An Insider’s Guide to Homeschool Conventions
- Friday, May 22, 2009
“For several years, three friends and I made the annual convention our ‘girls’ weekend away’ and brought our high school-aged daughters with us. We always booked two rooms—we were in one, the daughters in the other (they complained that we kept them up all night). We moms had so much fun planning which workshops to go to (you go to that one and I’ll hit this one, then we’ll meet at the cafeteria for lunch!), helping each other find items in the used curricula, and letting each other know if we found what the other was looking for (love those cell phones!). We also held each other accountable to get only those items we needed.”
Donna adds, “Our daughters enjoyed touring the exhibit hall and hanging out together. One year the girls brought a video camera and went around doing impromptu interviews with convention exhibitors and even Gregg Harris and his twin sons! They produced quite an entertaining DVD that we still enjoy today.”
Donna’s comment reminds me that some of my fondest memories are of the nights spent in the hotel after a long day at the convention, sharing laughter, tears, prayers, and encouragement with either my girlfriends or my family. We love convention weekends!
General Convention Tips
With your spouse, set a budget and agree to stick to it. Consider the following suggestions:
- Prioritize your curriculum needs. By looking at prices online, you should be able to estimate a fairly accurate budget. Once at the conference, watch for great “conference-only” sales and bundle packages.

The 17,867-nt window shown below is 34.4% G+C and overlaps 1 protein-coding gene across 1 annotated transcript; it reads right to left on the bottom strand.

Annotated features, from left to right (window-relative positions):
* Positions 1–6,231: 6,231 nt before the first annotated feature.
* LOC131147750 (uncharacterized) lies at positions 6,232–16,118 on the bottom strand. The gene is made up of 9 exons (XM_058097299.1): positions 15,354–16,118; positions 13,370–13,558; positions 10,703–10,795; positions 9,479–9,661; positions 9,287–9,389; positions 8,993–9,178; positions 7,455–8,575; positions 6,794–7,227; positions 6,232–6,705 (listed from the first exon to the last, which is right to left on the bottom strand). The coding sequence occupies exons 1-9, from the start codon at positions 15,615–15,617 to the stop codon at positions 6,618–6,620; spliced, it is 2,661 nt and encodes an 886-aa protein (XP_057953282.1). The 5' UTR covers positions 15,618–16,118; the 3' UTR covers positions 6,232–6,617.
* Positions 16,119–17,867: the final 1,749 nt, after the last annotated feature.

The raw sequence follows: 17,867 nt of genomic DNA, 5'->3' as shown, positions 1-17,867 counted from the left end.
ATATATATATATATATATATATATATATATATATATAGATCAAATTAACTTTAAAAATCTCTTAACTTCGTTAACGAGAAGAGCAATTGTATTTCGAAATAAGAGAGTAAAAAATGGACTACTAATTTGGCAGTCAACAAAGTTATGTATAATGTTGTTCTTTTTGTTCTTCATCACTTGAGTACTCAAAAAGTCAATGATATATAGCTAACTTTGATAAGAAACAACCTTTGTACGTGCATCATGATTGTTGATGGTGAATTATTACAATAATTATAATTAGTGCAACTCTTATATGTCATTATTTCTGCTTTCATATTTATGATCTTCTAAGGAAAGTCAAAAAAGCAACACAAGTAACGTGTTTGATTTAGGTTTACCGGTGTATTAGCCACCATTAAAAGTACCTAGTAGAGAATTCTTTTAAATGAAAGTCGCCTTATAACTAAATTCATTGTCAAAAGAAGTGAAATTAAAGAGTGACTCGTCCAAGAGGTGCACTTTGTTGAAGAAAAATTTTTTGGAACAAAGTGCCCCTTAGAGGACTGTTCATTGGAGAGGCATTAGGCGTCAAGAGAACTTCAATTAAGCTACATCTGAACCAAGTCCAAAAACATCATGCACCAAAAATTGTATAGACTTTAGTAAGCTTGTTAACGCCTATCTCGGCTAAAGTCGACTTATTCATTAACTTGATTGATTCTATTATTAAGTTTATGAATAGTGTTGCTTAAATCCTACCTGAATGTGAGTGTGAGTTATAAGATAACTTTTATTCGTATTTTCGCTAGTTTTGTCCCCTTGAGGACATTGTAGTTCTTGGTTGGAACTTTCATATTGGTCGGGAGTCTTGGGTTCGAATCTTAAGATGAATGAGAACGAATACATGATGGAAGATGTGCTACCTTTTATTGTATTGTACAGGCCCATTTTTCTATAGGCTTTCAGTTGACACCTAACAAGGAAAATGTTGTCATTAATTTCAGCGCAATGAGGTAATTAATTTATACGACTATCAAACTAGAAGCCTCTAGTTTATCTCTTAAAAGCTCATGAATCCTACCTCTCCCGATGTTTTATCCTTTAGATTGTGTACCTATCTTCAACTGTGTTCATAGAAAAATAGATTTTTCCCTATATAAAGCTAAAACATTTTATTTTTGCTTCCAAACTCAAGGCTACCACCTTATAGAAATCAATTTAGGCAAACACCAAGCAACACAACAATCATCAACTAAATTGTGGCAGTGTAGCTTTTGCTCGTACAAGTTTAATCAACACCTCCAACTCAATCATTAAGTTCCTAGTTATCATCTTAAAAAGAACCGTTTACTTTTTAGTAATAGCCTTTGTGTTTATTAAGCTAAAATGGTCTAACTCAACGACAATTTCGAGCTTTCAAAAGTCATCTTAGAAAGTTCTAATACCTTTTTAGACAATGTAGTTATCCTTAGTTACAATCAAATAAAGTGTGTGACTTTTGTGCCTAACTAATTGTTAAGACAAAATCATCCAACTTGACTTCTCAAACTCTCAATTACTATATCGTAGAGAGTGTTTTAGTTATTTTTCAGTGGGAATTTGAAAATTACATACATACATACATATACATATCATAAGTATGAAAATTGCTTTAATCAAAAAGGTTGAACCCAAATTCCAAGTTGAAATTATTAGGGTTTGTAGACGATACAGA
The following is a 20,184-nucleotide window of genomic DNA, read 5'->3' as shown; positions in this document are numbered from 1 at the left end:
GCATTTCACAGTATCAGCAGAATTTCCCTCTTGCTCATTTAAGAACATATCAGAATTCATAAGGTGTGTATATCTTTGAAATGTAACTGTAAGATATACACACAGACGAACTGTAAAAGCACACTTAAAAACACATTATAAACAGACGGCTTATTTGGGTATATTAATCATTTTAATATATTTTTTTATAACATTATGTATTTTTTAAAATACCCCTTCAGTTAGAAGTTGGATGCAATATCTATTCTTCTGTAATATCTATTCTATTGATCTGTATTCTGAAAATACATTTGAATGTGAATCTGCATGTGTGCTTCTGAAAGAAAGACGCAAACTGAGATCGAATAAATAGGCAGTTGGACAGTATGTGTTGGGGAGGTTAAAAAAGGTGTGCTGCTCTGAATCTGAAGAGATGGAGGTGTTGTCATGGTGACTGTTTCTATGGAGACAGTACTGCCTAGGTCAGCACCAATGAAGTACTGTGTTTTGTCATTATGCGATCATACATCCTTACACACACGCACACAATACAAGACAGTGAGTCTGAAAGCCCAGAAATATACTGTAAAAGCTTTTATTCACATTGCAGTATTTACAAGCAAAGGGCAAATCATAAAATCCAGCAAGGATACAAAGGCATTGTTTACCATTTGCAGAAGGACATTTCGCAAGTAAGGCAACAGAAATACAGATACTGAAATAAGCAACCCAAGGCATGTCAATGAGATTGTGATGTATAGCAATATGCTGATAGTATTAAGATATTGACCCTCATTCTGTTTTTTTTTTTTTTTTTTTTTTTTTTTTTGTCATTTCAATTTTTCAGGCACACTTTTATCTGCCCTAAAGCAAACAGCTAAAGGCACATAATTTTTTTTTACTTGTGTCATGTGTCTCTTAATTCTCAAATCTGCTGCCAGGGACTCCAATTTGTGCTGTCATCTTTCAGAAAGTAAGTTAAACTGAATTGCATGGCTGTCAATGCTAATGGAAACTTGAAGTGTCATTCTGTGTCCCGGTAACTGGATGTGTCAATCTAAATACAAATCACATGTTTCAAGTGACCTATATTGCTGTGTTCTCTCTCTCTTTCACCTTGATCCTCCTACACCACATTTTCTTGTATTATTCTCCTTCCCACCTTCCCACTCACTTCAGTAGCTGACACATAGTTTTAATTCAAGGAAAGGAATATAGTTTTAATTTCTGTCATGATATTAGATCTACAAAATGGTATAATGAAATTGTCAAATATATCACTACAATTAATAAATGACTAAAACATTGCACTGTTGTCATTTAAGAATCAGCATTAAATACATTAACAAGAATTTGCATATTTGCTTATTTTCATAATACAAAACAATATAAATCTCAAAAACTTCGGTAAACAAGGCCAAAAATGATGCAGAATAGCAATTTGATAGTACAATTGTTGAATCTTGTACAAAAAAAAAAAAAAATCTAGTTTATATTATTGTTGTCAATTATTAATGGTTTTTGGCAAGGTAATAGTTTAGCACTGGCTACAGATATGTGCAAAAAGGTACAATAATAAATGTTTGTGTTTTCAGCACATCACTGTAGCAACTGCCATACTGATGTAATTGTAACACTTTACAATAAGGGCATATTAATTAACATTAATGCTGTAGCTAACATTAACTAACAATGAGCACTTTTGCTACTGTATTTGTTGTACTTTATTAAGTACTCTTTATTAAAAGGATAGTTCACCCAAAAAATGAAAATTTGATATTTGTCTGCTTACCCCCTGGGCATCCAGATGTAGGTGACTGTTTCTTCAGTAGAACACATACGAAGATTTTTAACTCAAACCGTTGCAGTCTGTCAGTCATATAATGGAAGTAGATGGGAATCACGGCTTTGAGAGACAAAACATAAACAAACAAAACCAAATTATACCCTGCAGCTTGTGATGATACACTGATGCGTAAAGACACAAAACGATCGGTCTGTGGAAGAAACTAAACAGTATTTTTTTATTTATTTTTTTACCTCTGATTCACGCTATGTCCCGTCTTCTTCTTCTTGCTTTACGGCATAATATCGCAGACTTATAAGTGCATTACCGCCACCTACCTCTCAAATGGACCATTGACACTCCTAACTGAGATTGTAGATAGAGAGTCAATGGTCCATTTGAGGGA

- Budget for impulse purchases. You are probably going to make a few anyway, so having the money set aside up front will cut down on both guilt and overspending!
- Budget for speaker CDs. These are motivational and will help you year in and year out.
- Be on the lookout for birthday and Christmas gifts, which often can be found at great bargain prices.
Register in advance to obtain any early registration discounts.
Book your hotel in advance to get the best rate and to ensure that you are staying where you want to stay, not where you “have to” stay because all the good hotels were booked.
Do you go alone, with your husband, or with friends? Consider this question carefully. Some strongly prefer one way or the other, but only you know which way will work best for you. I can’t imagine going alone, but I know women who relish that time “off” and don’t want to be bound by others’ agendas.
If possible, leave the little ones at home.
Wear a comfortable backpack—not all conventions allow rolling carts, and even if they do, it can get mighty crowded in the vendor hall.
Determine your priorities: information, encouragement, or shopping.
Obtain a map of the facility and plan your day. (Find the restrooms and pick “off times” to use them!)
Ahead of time, decide:
- Which workshops you want to hear.
- Which booths you need to visit.
- What questions you need to ask.
For tips about specific conventions, talk with homeschool veterans who previously have attended your particular convention.
Beware of the food court’s high prices and low quality. If allowed, bring snacks and a water bottle, or plan a tailgate picnic.
Bring a set of address labels to use when signing up for catalogs.
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